Poverty means free meals for one in five

19th July 1996 at 01:00
The number of pupils entitled to free meals rose steadily over the past six years, a Scottish Office statistical bulletin on school meals and milk has confirmed, reflecting the growth in family poverty.

A total of 160,000 pupils, one in five, are currently eligible to claim free meals, 22.8 per cent in primary and 16.6 per cent in secondary. In 1991, the figures were 19.6 per cent and 13.6 per cent respectively.

The figures, the first to allocate figures to the 32 single-tier councils, reveal Glasgow to have the highest entitlement at 41.9 per cent of its 89,000 pupils.

Next highest is West Dunbartonshire (28.5 per cent), followed by North Ayrshire (26.6 per cent), Inverclyde (25.8 per cent), North Lanarkshire (24.1 per cent), Edinburgh (23.9 per cent), Dundee (22.6 per cent) and Renfrewshire (21.6 per cent).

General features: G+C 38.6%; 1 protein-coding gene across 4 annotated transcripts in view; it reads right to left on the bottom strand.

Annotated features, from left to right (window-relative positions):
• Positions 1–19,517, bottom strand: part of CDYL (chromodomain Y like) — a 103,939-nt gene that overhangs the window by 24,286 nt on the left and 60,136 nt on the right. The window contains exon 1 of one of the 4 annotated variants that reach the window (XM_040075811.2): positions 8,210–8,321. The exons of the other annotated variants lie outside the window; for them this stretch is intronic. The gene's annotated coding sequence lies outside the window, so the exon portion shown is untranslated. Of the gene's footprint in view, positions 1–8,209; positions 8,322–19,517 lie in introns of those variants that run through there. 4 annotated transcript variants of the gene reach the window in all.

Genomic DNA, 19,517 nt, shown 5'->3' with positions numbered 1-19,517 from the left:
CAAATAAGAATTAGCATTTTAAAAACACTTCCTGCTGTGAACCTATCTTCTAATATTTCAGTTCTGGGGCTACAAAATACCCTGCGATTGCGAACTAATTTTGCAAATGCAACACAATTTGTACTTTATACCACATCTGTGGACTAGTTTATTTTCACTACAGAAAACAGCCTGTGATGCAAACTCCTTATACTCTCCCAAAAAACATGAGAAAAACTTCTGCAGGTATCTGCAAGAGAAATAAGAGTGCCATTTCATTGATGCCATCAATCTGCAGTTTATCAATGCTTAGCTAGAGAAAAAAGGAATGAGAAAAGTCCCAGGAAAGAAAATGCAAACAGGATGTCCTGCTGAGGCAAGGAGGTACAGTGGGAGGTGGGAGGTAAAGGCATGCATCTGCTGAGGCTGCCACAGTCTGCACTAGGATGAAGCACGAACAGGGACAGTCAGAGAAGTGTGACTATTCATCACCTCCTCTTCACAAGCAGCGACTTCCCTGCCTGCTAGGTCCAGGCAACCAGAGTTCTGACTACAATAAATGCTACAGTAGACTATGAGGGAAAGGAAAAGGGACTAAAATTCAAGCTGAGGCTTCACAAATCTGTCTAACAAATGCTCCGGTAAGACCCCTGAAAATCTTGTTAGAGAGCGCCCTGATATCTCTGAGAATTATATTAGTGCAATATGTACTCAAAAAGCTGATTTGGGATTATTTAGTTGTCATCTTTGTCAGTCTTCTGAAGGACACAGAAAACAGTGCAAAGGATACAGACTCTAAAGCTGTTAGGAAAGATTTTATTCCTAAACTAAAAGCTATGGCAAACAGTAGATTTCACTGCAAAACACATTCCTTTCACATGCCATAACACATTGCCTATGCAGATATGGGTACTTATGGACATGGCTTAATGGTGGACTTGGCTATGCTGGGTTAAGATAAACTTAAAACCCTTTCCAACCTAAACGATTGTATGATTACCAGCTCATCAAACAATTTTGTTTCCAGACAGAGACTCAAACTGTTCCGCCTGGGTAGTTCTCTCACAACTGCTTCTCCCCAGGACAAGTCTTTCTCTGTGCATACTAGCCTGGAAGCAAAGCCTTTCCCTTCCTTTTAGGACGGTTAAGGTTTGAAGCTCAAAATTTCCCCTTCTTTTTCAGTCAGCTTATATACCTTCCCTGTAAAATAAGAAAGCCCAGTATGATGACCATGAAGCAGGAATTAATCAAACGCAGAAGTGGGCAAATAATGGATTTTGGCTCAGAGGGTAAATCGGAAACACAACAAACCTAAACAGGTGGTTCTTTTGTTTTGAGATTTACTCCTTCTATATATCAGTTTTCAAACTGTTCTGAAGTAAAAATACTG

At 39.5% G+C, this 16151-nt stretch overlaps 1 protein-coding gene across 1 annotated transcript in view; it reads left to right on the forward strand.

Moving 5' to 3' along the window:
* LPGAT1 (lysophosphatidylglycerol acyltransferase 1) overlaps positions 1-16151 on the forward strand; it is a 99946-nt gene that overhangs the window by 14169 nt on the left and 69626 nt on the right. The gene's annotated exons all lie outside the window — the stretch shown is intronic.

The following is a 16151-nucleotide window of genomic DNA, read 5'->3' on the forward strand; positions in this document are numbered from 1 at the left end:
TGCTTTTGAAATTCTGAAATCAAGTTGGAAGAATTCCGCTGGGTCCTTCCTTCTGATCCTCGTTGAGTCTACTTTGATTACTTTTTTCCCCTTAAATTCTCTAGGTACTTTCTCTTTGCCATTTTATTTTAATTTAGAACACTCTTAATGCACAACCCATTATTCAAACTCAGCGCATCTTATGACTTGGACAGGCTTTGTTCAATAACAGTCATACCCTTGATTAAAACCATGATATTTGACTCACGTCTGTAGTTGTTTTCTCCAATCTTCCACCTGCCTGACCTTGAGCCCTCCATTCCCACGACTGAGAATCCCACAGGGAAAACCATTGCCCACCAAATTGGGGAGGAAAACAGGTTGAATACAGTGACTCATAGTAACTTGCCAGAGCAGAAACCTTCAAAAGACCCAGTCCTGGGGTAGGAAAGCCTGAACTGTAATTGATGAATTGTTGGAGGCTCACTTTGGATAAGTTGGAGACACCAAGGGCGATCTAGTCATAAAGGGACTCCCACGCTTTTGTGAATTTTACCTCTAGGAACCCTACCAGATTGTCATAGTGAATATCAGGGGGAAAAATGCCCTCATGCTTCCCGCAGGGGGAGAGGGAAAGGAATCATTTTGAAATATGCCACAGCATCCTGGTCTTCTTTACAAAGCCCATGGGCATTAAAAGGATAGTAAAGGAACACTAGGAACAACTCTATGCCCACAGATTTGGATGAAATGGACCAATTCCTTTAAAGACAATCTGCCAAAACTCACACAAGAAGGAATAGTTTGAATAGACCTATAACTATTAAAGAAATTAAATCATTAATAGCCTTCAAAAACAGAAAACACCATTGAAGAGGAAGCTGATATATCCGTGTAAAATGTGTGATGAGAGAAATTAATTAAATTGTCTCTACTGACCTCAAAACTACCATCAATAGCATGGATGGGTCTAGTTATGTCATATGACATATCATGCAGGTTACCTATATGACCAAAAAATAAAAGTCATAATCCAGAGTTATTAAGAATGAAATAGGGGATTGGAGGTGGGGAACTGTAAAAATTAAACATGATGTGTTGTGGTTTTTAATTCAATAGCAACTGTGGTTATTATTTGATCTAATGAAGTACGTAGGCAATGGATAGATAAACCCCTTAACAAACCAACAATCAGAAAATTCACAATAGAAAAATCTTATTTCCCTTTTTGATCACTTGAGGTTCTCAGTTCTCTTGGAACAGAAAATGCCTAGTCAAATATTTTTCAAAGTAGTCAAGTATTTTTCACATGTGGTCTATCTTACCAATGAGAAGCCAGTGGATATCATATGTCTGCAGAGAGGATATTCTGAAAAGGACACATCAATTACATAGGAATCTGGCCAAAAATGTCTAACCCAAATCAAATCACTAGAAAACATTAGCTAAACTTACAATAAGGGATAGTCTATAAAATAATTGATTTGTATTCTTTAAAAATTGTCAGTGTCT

South Lanarkshire hits the national average of 20 per cent. Elsewhere, the affluent north-east is reflected by the 11.8 per cent return for Aberdeen. Scottish Borders has the lowest number on free meals at 5.5 per cent, followed by Aberdeenshire at 5.6 per cent.

The bulletin also reveals that 47 per cent of the 730,800 pupils present on census day took traditional school dinners or cafeteria-style meals. A further 21 per cent brought in food to eat and the rest made other arrangements.

Just over 87,000 pupils (12 per cent) received free school milk and a further 100,000 (14 per cent) paid for mid-morning milk.

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